The Mandatory Provident Fund (MPF) offsetting mechanism will be cancelled on 1 May 2025. By then, Hong Kong employers can no longer offset severance and long service payments owed to employees against MPF benefits derived from employers’ contributions. The Hong Kong government decided in July 2023 not to implement the “Specialized Savings Account Scheme” proposed in 2018 which would require employers to create dedicated savings accounts and make 1% contributions to prepare for the abolishment of such MPF offsetting arrangement.
Administrative cost is too high
The annual administrative cost of the Specialized Savings Account Scheme would be around HK$150 million at its initial stage and would spill over to HK$600 million after 30 years. Such high cost is because of the burdensome administration work to
- regulate and ensure the 300,000 plus employers currently making mandatory MPF contributions would successfully open the savings accounts,
- collect contributions every month,
- verify and approve withdrawal applications, and
- handle unforeseeable circumstances.
Further, it is anticipated that the procedures in the scheme would be extremely complicated and thus the cost of outsourcing service agencies to handle the daily operation of the scheme could not be avoided. Lastly, the employers will also be required to bear the relevant administration duties in complying with the scheme.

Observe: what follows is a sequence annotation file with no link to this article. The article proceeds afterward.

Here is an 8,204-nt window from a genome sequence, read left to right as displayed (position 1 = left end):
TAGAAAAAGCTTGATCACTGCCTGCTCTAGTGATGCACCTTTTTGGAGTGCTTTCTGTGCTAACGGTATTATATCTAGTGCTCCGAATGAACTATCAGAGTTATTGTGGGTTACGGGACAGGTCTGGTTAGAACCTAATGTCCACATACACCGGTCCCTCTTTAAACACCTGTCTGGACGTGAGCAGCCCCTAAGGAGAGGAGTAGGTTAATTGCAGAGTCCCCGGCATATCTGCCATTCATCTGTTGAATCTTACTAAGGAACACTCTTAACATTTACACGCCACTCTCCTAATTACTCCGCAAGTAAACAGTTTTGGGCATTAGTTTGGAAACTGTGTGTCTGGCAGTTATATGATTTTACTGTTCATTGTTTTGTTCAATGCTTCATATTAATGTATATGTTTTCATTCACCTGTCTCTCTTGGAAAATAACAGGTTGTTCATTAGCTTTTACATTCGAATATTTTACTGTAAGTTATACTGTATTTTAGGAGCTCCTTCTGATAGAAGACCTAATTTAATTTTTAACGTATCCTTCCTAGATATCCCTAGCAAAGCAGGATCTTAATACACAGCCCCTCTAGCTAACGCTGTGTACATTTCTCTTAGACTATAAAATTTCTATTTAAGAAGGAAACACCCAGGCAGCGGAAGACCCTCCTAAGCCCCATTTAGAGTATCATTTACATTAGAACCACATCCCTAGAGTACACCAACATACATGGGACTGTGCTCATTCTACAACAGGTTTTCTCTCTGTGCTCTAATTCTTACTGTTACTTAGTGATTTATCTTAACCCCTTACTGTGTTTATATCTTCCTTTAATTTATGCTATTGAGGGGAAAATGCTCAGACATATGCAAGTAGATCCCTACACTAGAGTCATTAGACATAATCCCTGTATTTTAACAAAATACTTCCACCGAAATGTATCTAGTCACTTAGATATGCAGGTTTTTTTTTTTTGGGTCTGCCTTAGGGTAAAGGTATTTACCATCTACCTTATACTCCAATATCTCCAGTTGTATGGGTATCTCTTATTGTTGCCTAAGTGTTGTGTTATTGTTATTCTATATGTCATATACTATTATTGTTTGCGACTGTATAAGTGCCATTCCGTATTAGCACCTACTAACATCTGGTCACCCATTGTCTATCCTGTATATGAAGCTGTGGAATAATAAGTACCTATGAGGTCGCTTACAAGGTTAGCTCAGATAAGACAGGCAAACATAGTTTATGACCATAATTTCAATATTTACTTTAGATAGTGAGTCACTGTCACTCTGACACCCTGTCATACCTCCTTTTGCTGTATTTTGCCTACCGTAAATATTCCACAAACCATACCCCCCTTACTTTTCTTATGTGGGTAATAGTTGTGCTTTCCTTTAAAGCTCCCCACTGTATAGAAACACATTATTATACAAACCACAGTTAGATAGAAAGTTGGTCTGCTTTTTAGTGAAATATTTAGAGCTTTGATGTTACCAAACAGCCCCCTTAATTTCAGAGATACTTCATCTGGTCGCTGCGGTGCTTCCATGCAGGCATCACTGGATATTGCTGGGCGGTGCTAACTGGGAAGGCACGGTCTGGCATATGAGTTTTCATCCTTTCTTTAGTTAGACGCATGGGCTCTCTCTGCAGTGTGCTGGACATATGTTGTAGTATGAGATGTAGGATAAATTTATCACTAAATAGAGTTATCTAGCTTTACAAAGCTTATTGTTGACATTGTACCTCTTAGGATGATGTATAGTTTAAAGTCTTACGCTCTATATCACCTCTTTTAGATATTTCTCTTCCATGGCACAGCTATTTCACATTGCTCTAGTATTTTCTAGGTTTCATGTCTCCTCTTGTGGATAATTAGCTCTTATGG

Protection of Wages on Insolvency Fund
The government’s review of the Specialized Savings Account Scheme considered the amounts involved in the offset cases between 2019 and 2015, and suggested that many employers might not have sufficient cash to pay severance pay and long-term service payment to its employees. For the scheme to fulfil its function, the contribution level would need to be much higher than 1% but that might be too much of a burden for employers to tolerate. Realistically, it may not be appropriate to ask employers to make further contributions in the current economic environment when businesses are facing interest rate hikes, geopolitical pressures and the aftermath of the COVID-19.
Thus, the more practical solution lies with the existing Protection of Wages on Insolvency Fund (PWIF). The Labour and Welfare Bureau concluded the PWIF can still help settling severance to employees as the PWIF with a surplus of HK$6.8 billion should be sufficient for making such payments in case the employers become insolvent.
The PWIF is mainly financed by a levy per annum on each business registration or branch registration under the Business Registration Ordinance. The levy is collected by the Inland Revenue Department when the business registration fee is paid. Under the Protection of Wages on Insolvency Ordinance, the Commissioner for Labour may make ex gratia payments from PWIF to employees who are owed wages, wages in lieu of notice, severance payment, pay for untaken annual leave and/or pay for untaken statutory holidays by their insolvent employers.
By Jacky Chan